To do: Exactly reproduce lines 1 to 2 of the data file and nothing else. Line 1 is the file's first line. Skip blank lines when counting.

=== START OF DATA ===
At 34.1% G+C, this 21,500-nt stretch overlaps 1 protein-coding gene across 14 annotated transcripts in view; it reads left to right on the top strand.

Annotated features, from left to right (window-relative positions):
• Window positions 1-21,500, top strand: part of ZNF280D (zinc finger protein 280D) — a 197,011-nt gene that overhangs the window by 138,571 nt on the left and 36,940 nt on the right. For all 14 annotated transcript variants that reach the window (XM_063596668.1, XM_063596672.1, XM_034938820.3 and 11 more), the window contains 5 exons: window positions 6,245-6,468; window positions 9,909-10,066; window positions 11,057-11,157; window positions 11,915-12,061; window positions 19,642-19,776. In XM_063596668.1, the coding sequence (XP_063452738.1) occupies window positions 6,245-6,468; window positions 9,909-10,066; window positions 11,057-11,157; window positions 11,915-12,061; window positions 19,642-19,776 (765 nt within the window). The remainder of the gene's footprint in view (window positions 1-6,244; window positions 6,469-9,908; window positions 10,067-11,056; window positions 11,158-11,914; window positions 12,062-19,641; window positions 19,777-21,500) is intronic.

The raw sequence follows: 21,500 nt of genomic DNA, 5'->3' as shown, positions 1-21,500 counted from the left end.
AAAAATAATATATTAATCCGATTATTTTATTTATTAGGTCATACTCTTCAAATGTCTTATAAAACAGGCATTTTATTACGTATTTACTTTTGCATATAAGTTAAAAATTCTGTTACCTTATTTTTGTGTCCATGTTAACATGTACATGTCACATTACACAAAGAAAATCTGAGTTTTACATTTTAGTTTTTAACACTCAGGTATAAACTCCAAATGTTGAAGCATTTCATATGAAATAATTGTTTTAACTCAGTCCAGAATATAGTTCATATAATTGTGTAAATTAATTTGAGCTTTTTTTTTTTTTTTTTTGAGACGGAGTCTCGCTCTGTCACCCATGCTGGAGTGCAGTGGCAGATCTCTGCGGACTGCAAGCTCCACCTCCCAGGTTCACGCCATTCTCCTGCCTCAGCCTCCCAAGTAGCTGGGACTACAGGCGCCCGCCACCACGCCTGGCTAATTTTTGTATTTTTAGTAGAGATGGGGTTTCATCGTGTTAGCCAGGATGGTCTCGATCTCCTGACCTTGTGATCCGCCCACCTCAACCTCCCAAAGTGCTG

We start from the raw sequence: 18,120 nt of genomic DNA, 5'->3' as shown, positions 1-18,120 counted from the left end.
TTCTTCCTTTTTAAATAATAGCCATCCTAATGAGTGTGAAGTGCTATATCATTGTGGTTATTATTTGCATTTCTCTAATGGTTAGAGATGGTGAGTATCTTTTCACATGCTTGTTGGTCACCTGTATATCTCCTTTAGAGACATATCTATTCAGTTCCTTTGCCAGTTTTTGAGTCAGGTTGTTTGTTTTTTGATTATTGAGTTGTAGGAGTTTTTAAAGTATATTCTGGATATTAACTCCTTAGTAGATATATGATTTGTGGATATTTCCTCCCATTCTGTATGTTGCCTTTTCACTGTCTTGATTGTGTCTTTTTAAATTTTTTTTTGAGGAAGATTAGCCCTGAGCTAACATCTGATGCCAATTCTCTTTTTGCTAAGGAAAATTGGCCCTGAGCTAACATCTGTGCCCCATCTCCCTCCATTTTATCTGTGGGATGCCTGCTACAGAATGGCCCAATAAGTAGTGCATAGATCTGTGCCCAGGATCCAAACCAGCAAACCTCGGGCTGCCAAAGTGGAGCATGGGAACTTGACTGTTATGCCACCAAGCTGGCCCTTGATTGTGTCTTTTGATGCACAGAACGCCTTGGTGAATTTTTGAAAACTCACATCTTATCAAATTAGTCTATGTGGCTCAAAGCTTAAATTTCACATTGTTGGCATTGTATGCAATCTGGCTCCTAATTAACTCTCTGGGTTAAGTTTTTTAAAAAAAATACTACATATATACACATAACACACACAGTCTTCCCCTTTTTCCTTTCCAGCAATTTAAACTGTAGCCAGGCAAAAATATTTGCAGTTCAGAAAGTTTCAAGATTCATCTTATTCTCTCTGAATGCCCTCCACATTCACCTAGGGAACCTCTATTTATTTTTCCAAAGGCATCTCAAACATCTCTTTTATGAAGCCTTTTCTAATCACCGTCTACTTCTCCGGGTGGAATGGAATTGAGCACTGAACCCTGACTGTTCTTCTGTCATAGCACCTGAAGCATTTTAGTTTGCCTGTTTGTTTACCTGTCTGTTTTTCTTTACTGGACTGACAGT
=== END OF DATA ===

At 34.1% G+C, this 21,500-nt stretch overlaps 1 protein-coding gene across 14 annotated transcripts in view; it reads left to right on the top strand.

Annotated features, from left to right (window-relative positions):